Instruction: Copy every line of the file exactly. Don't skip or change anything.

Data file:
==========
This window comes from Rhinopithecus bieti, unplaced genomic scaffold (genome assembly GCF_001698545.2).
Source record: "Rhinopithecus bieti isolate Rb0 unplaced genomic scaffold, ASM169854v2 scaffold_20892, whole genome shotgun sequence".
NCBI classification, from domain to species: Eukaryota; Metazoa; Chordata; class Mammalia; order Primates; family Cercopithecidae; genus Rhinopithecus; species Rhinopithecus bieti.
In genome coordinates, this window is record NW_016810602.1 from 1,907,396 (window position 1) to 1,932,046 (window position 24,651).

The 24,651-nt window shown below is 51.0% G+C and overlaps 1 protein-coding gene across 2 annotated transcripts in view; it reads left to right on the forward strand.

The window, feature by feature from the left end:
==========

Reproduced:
This window comes from Rhinopithecus bieti, unplaced genomic scaffold (genome assembly GCF_001698545.2).
Source record: "Rhinopithecus bieti isolate Rb0 unplaced genomic scaffold, ASM169854v2 scaffold_20892, whole genome shotgun sequence".
NCBI classification, from domain to species: Eukaryota; Metazoa; Chordata; class Mammalia; order Primates; family Cercopithecidae; genus Rhinopithecus; species Rhinopithecus bieti.
In genome coordinates, this window is record NW_016810602.1 from 1,907,396 (window position 1) to 1,932,046 (window position 24,651).

The 24,651-nt window shown below is 51.0% G+C and overlaps 1 protein-coding gene across 2 annotated transcripts in view; it reads left to right on the forward strand.

The window, feature by feature from the left end: